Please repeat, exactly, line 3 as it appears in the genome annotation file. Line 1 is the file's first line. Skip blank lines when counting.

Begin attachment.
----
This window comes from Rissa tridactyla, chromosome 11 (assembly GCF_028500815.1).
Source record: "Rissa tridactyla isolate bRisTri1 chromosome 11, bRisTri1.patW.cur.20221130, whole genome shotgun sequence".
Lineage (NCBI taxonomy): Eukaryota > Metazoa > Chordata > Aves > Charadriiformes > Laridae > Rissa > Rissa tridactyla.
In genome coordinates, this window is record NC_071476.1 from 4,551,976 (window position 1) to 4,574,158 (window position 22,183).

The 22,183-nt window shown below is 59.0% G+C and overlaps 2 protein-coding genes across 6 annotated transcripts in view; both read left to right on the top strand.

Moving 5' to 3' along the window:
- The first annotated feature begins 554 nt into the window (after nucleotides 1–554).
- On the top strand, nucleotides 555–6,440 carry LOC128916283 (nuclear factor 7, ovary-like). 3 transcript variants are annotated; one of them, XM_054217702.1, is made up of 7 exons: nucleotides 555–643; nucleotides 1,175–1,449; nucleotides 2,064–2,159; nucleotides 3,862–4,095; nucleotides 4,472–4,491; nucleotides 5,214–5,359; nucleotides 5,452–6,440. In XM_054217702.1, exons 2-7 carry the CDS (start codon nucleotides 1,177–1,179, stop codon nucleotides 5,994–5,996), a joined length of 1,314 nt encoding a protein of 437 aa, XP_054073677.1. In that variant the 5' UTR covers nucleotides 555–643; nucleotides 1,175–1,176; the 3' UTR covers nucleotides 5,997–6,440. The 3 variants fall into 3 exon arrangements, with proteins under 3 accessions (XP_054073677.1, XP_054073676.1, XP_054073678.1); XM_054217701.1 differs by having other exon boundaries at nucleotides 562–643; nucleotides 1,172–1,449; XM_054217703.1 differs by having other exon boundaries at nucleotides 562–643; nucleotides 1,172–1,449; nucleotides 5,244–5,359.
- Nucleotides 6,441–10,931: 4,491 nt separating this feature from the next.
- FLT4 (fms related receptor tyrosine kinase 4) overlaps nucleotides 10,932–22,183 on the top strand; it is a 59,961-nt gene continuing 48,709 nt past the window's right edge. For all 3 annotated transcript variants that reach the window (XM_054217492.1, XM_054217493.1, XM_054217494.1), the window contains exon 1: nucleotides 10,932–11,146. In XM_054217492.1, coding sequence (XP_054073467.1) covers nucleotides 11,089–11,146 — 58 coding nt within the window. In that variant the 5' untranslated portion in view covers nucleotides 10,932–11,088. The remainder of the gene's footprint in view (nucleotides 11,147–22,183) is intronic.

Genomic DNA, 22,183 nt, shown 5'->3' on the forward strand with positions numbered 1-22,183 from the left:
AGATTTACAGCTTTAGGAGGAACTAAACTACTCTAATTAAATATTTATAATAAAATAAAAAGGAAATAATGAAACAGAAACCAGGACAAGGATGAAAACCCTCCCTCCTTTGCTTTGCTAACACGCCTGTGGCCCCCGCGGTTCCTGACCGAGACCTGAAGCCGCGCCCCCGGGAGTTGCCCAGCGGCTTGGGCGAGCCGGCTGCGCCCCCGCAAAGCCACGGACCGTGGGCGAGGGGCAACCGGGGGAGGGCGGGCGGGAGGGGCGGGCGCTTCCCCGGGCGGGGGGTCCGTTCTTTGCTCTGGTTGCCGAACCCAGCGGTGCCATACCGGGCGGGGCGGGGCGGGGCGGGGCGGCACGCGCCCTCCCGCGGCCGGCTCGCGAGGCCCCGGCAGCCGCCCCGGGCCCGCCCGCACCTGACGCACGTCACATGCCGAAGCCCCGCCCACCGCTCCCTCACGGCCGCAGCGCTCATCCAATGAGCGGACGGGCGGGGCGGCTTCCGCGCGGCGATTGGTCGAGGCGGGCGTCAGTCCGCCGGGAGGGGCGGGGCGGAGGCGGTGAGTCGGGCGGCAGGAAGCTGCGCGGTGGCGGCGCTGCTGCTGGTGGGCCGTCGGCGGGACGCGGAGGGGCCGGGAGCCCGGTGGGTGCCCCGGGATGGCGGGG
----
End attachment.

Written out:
Lineage (NCBI taxonomy): Eukaryota > Metazoa > Chordata > Aves > Charadriiformes > Laridae > Rissa > Rissa tridactyla.